About 2 years and 1 month ago, I typed in the title on the front page my feature script: ‘93 Miles’. 93 Miles was the precise distance between Cuba and Florida’s coastlines. The popular phrase says 90 Miles, but in 2015, when searching for the exact distance, I found roughly 93. Now I am seeing 100+ as the exact distance when googling it. Nevertheless the title was stamped onto the front of the script and has been carried with me for years. As of yesterday, I am officially able to put the short-form of this film into production, all because of those who supported me. According to the Kickstarter, 131 supporters (and counting) to be exact. Many were pushing me to do something more affordable and local, but I came to Emerson to make something bigger than a local film. I came to learn how to write better, to direct actors, to direct crew, to further my understandings with cameras and lighting, and to put meaning into a narrative.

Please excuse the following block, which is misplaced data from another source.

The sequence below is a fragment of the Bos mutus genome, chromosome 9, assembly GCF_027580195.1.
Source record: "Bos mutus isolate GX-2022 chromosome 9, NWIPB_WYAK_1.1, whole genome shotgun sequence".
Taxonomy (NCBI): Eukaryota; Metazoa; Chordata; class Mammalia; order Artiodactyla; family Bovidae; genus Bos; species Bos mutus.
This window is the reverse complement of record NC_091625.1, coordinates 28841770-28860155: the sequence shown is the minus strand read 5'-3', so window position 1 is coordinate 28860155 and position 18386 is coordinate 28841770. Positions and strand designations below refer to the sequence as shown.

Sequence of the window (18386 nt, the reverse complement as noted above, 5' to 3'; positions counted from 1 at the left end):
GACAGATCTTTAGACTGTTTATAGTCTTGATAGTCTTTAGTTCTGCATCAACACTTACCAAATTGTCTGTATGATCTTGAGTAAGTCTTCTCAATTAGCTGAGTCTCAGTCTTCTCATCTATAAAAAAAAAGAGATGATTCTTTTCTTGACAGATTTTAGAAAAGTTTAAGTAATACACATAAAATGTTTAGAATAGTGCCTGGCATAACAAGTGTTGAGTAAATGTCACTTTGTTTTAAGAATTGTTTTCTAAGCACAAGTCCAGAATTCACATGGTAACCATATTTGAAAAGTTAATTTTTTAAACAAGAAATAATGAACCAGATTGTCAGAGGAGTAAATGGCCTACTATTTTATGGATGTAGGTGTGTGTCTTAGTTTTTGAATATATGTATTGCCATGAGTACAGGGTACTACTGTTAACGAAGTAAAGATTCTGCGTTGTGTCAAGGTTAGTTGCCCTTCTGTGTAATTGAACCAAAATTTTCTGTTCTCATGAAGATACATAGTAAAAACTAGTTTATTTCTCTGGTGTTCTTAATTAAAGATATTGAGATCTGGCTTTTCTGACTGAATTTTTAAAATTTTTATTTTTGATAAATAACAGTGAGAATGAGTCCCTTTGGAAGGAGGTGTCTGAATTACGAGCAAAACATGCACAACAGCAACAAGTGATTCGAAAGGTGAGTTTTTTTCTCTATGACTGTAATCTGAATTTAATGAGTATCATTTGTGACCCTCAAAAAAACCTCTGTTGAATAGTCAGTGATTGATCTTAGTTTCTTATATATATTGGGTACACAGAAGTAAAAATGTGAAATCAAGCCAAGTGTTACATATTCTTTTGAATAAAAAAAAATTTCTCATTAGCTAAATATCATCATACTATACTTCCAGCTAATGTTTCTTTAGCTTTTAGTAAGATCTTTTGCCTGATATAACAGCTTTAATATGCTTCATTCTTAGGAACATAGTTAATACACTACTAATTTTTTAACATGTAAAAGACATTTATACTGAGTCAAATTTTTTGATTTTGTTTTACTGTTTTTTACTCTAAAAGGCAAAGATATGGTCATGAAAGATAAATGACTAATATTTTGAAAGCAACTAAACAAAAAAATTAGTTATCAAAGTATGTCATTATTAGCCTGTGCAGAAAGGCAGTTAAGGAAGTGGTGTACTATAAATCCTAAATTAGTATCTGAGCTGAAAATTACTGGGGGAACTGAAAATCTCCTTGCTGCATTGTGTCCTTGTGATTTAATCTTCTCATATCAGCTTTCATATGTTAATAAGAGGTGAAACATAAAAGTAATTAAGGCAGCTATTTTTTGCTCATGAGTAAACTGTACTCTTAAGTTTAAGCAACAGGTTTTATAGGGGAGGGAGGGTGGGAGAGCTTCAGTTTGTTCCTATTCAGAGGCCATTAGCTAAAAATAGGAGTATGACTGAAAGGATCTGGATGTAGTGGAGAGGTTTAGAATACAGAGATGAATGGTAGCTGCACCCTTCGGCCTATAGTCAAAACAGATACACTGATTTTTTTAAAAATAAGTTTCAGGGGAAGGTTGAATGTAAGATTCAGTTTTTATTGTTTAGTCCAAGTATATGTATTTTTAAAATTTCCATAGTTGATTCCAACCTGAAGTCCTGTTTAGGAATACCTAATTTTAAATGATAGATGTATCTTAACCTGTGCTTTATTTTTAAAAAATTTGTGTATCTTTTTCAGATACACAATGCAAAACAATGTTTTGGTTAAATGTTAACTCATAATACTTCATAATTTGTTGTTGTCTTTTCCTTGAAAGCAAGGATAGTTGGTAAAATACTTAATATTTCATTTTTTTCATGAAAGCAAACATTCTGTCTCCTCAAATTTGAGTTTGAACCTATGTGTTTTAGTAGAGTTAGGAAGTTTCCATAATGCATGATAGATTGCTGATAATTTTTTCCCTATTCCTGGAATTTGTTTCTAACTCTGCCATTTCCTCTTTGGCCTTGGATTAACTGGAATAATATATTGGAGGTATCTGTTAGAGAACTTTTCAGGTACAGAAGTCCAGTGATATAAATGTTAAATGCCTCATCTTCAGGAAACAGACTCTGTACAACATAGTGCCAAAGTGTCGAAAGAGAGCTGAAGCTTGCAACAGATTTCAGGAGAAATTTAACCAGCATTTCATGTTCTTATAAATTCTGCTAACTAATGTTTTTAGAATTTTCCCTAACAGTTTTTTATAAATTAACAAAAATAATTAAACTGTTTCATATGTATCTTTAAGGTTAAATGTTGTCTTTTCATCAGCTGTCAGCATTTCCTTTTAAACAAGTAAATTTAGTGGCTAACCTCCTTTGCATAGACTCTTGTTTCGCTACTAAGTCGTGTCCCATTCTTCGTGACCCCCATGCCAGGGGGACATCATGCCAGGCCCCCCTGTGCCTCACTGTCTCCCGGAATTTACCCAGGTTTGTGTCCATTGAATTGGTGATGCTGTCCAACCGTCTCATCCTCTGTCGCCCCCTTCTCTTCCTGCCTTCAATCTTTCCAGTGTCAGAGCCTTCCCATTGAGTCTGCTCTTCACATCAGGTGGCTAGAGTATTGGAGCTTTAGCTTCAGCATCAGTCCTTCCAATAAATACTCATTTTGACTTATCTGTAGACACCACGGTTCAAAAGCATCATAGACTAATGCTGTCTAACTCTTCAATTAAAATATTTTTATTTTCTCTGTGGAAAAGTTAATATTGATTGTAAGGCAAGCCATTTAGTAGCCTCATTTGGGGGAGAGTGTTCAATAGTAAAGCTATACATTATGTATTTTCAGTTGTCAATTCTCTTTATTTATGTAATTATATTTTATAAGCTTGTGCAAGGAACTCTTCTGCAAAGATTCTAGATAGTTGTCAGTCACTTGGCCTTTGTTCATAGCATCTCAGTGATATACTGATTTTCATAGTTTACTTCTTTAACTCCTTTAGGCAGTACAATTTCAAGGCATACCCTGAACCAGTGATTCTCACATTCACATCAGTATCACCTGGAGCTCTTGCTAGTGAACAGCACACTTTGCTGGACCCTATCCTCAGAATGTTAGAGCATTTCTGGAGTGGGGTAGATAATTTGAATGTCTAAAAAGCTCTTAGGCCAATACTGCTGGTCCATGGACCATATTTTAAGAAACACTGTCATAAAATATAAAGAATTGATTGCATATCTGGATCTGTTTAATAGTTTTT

In 2014, 93 Miles started just because I wanted to make a baseball film, but not the same old Kevin Costner baseball film, a baseball film that holds a current issue—a message. My brother, Joshua sent me an article back in 2014 that sparked my interest into the Cuban defection process in baseball. I was amazed that I hadn’t known about this before, growing up in a baseball loving family. My mom (Janet) took my brother and I to well over 20 games in about 10 different stadiums. One vacation even being up to Chicago just to see the season-opening series between the Cubs and Cardinals, where we were wrapped in layers upon layers of blankets, our eyes being the only thing exposed to the cold Windy City. We live in Illinois, and the only other time in Chicago, she took us to two games: one Cubs game and one White Sox game. Let’s just say baseball has been stamped in me since a child. And as one who grew up loving baseball, I never even knew about the heart-breaking stories of these Cuban baseball players trying to make it into the MLB. I am making 93 Miles to help share those stories, to show how our feud with another’s government can affect its citizens and their dreams to have the same privilege as any of us who are living in the US. Just on Vice last week, they shared a story about how we are just now receiving a medicine that relieves, and almost vaporizes lung cancer. Where is this medicine coming from? Cuba. A feud that sparked up in the early 60’s has kept almost anything and everything from moving between the two countries that sit only 90 miles apart from each other. This is the message I want to tell, and I want to tell it through what I know: baseball.